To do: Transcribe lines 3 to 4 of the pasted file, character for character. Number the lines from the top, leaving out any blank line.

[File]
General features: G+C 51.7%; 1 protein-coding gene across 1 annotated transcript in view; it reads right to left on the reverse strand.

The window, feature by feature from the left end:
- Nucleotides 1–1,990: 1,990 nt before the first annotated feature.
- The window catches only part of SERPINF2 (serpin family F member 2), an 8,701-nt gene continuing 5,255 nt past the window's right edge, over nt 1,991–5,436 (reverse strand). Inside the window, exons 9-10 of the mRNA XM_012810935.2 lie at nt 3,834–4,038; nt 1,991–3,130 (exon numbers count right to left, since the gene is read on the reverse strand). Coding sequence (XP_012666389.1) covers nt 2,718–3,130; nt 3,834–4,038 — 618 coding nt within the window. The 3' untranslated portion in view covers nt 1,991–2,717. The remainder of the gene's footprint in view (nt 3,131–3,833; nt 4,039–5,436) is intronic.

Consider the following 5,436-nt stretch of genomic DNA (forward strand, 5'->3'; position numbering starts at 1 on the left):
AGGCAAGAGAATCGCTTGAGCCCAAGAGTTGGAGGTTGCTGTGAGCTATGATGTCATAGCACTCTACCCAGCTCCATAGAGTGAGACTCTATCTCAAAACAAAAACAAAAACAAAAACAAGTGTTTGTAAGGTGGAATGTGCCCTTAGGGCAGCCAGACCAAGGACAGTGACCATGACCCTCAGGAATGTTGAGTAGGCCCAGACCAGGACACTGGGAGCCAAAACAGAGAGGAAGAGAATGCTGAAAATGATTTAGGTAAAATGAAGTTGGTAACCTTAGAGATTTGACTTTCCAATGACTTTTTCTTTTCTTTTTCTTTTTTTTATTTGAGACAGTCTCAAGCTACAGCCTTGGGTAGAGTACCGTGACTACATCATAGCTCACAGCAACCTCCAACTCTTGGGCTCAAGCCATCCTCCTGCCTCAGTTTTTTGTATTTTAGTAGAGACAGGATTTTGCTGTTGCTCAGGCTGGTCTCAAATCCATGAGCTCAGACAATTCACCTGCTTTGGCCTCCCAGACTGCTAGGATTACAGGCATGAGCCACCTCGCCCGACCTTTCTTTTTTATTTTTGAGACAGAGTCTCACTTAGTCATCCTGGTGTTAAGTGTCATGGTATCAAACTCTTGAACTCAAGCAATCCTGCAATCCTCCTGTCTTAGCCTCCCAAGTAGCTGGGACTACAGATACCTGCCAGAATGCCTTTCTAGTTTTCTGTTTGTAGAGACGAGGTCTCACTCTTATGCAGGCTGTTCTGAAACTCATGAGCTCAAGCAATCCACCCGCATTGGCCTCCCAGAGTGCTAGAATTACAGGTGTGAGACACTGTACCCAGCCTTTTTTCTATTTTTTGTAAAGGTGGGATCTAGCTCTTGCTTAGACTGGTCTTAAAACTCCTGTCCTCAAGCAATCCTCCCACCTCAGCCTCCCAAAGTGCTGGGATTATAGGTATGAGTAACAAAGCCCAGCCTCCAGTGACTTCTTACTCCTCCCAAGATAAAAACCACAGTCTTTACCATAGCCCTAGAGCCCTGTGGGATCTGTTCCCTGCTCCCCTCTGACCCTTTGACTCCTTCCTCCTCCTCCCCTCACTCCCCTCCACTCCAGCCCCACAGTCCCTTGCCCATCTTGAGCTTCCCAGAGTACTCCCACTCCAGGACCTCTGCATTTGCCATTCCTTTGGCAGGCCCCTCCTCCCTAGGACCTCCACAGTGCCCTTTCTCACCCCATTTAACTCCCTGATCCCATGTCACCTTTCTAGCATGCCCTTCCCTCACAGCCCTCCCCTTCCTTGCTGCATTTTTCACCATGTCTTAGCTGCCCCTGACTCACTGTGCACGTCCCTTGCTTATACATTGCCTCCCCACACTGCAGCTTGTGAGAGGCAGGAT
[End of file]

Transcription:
- Nucleotides 1–1,990: 1,990 nt before the first annotated feature.
- The window catches only part of SERPINF2 (serpin family F member 2), an 8,701-nt gene continuing 5,255 nt past the window's right edge, over nt 1,991–5,436 (reverse strand). Inside the window, exons 9-10 of the mRNA XM_012810935.2 lie at nt 3,834–4,038; nt 1,991–3,130 (exon numbers count right to left, since the gene is read on the reverse strand). Coding sequence (XP_012666389.1) covers nt 2,718–3,130; nt 3,834–4,038 — 618 coding nt within the window. The 3' untranslated portion in view covers nt 1,991–2,717. The remainder of the gene's footprint in view (nt 3,131–3,833; nt 4,039–5,436) is intronic.